Friday, February 25, 2005


Sophistry, n. The controversial method of an opponent, distinguished from one's own by superior insincerity and fooling

Here's actually an interesting meme, listing authors whom I've read ten or more books by.

  1. Isaac Asimov
  2. Arthur C. Clarke
  3. Frank Herbert
  4. Harry Turtledove
  5. Jerry Pournelle
  6. Tom Clancy
  7. Robert Heinlein
  8. Dr. Seuss

Funny I can't think of more off the top of my head. I have a huge library and appetite for reading, but about the most I can come up with for any given author other than those listed is about six or seven books, usually averaging four to six per author. William Gibson, Stephen King, Larry Bond, Larry Niven, Alastair Reynolds, J.R.R. Tolkein and Brian Herbert all fall into this bucket; I was semi-tempted to include Brian Herbert's books under his father's entry above, but a quick check of the library showed that I had forgotten about non-Dune books like "Farnham's Freehold" and "Dosadi Experiment", which brought me up over ten books for Frank alone. I've got seven Frederick Forsyth books under my belt, about the same for Robert Silverberg. Sad to say I've only got one complete Neal Stephenson read, that being the phenomenal "Cryptonomicon", and I'm only about 100 pages into "Quicksilver". I rather like Stephenson's style, but I just have to find some quiet time late for a few evenings to knock the book off. Based on what I've read I can't wait for the next two books in the trilogy.

And now, for something completely different, I'll repost an observation I put up on Blogcritics yesterday:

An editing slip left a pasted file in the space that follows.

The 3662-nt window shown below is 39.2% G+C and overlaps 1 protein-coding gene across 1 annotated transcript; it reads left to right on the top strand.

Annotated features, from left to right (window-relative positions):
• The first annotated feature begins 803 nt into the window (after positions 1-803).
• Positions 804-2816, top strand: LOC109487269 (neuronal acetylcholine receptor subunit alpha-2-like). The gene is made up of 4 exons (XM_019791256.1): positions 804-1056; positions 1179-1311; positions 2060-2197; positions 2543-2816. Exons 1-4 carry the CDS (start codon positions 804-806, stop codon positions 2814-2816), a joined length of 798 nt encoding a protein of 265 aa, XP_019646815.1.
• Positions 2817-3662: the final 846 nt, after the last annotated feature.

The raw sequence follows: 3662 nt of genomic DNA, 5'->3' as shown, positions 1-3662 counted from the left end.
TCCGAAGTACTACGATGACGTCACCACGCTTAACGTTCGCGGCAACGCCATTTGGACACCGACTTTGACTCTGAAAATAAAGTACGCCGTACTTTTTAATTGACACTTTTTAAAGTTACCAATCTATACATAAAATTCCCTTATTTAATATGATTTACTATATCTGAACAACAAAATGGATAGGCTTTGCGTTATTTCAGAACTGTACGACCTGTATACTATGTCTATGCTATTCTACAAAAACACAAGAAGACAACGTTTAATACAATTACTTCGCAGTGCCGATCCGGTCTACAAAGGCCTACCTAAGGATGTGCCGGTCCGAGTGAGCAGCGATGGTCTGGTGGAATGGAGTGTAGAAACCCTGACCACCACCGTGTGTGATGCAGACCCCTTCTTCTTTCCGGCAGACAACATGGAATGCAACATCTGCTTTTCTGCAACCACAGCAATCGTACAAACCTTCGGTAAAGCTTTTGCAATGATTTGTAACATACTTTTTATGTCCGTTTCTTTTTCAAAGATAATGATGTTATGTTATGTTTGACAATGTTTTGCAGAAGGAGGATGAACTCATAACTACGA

A news item on CNET yesterday brings us the intriguing news that Claria Corporation has been named by the Department of Homeland Security to a federal privacy advisory board. The board's membership includes representatives from firms such as IBM, Intel and Oracle, however, Claria's inclusion is either puzzling or very telling. You see, Claria used to be known as Gator, and is known for its adware, which as I defined in a previous post is software that delivers random ads to your desktop system occasionally targeted on the basis of what you're looking for or at. Adware of course is rarely intentionally installed, usually it's bundled with some other software which provides some functionality the end user desires (e.g. P2P clients) and it's often installed by other adware or malware that makes its way onto unprotected computers. The average end-user would probably classify Claria's products as spyware, which of course gets into the semantic issues I talked about here, and I would suppose a case could be made that it indeed is intrusive on privacy to the point where if you search for "Ford" and an ad for GM pops up, then the classification may be somewhat applicable (although if it's not sending information to a remote system for collection it's not in the strictest sense spyware). Claria's products have been documented as being targeted and designed to appear at competing sites, which has resulted in litigation in the past.

The interesting question is what value does an outfit like Claria bring to the table in this context? Is it data mining expertise? If so, does that indeed take them from the adware to the spyware classification. Is it expertise in stealthily installing persistent code? Is it deep knowledge of system internals that our friends in Redmond don't care to share?

In other news, Michael Jackson was named a senior adviser to Child Protective Services, O.J. Simpson, Robert Blake and Phil Spector have been named as spokespersons against abused women, and <insert Ted Kennedy / Chappaquiddick joke here>.....

I must admit that it feels slightly weird to put my own words into blockquotes....

Finally, let's recognize the 62nd birthday of an absent friend, none other than Hari Georgeson.


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